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The delay in publishing of Telephone Directories

  1. The delay in publishing of telephone directory?
  2. The KESC dilemma
  3. Loan recovery drive put off
  4. Interview: Chairman and President of HBL
  5. Uk gold sale: impact on Pakistan
  6. Amendments in income tax ord. 1979
  7. Indonesian market for tobacco

There is a need to probe into PTCL's failure in meeting its customary obligation

By Syed M. Aslam
August  9 - 15, 1999

It is customary for the telephone companies, the world over, to publish telephone directories and distribute them free-of-cost to their subscribers. The companies take great pains to not only update the information but also make sure that their subscribers get it on time.

The Pakistan Telecommunication Company Limited (PTCL) is the sole provider of the traditional fixed-line phone service in the country. PTCL, a fully state-owned enterprise, is one of few profit-making companies in the public sector.

PTCL, untill 1994, met its customary obligation to publish telephone directory after every two years but since 1996 it failed to bring out the updated directory. Informed sources blame the delay on the unscrupulous practices at the highest level within and outside the PTCL.

Sources who chose to remain unnamed for obvious reasons told PAGE that in 1994, PTCL awarded a tender to a private publisher to print 300,000 of the total 550,000 directories for telephone subscribers of Karachi. It gave the rest of the job of printing 250,000 directories to the state-owned printing press, they alleged.

However, only a portion of telephone subscribers of Karachi, the major business, trade and commercial hub of the country; could get the directory. The simple reason to that effect was that only 350,000 directories were actually printed. Sources said that while the private publisher met its obligation to print and deliver 300,000 directories to the PTCL, the state-owned press printed just 50,000 directories which were delivered to distributors only to find their way back four times to tally the 250,000 number on the paper. This deprived 36 per cent of the telephone subscribers in Karachi not to receive a directory in 1994.

In 1996, the PTCL once again invited tenders for the printing of the directory nationwide. The private company which successfully met its obligations to print 300,000 directories was awarded a tender to print a total of 1.2 million directories (3.6 million copies as a single directory comprise three volumes). This included the entire demand of 7 million directories for Karachi and 5 million directories for Lahore. The total cost of the tender was Rs 400 million, sources informed the PAGE.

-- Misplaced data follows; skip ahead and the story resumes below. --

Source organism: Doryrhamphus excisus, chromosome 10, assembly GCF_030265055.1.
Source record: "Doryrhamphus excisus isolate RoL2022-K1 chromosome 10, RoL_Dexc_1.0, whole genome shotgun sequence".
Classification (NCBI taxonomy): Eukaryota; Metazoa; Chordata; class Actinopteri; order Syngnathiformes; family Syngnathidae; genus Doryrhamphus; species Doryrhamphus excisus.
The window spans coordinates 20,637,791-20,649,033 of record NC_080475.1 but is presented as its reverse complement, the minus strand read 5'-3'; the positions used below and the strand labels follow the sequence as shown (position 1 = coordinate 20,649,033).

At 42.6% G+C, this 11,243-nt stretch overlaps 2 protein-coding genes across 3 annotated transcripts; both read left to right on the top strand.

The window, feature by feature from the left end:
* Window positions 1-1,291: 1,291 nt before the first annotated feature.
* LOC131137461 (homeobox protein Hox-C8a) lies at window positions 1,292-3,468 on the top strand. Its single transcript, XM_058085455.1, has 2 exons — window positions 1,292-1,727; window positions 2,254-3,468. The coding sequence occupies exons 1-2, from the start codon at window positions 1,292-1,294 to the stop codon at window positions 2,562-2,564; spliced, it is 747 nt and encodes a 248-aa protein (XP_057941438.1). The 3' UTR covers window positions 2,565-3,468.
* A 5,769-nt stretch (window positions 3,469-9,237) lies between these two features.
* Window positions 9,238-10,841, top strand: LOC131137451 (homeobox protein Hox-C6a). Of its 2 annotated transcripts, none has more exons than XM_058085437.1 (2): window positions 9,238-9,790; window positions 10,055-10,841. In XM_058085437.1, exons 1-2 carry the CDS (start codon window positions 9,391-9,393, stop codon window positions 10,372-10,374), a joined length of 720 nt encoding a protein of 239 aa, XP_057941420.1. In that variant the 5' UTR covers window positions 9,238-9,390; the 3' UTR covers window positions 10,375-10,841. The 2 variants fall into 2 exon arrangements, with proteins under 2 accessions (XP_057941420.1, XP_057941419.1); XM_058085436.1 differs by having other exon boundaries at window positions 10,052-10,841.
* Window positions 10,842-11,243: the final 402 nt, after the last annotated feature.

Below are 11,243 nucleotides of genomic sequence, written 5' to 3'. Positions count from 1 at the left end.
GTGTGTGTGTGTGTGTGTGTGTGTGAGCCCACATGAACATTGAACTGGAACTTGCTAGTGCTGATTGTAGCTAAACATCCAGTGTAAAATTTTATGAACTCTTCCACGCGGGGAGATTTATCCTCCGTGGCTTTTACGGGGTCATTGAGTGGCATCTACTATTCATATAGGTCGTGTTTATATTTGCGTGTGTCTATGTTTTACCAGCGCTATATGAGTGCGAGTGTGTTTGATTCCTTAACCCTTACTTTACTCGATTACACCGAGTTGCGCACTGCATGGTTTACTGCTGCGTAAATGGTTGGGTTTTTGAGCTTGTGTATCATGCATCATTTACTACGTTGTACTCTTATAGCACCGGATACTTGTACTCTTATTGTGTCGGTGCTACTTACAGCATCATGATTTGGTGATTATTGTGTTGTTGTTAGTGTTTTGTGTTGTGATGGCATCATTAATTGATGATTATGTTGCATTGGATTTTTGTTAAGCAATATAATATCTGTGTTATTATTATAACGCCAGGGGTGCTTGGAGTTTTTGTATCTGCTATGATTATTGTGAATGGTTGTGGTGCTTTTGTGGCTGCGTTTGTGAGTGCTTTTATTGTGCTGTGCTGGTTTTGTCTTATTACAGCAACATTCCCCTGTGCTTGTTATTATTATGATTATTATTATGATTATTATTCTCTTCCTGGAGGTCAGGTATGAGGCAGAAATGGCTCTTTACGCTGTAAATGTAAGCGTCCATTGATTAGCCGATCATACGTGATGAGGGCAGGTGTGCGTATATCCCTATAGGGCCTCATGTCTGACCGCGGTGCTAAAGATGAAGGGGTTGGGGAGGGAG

The joy to bag a lucrative contract, however, proved to be short-lived as, soon afterwards the company was visited by a middleman of the top political figure in the then government demanding a graft of Rs 120 million for winning the deal. The company, however, refused to pay the money. The contract was revoked without assigning any reasons and was subsequently awarded to the state-owned printing press.

Sources alleged that the state-owned printing press agreed to pay the graft, emanating from the high ranking office of the country, on the condition that half of the contract money of Rs 400 million, viz Rs 200 million, should be given to it as advance. The request was granted and the advance was released for the benefit of the unscrupulous elements. Soon afterwards, the government was sacked by the then president Farooq Leghari on the night of November 5, 1996.

Telephone subscribers, not only in the two largest cities— Karachi and Lahore— but also in the other urban centres throughout the country, are still waiting for the telephone directory which was due to be supplied to them last year.

While the above inside information came out spontaneously during talks regarding some other matter, the sources seemed to get a cold feet later. Promises of providing PAGE with detailed information and briefing on the scam, which has deprived hundreds of thousands of subscribers of the customary directory, the sources failed to keep their promise. And despite appointment PAGE’s visits turned out to be a no-show on two consecutive days.

The number of telephone lines in the country has increased from 2.375 million in 1995-96 to over 2.86 million by March this year. This means that PTCL has to publish and deliver at least 2.86 million directories in the year to come, about half of them in Karachi and Lahore jointly.

The failure of the PTCL to deliver the directory to its subscribers is not only a breach of trust but it also hurts the credibility of the Company which is the biggest profit earner in the public sector. The serious allegations need a thorough investigation to unearth the exact cause of PTCL’s failure to meet its public obligation.


Number of Telephone Lines In Pakistan

Year Number (Million)



















* July-March

Source: Economic Survey 1998-99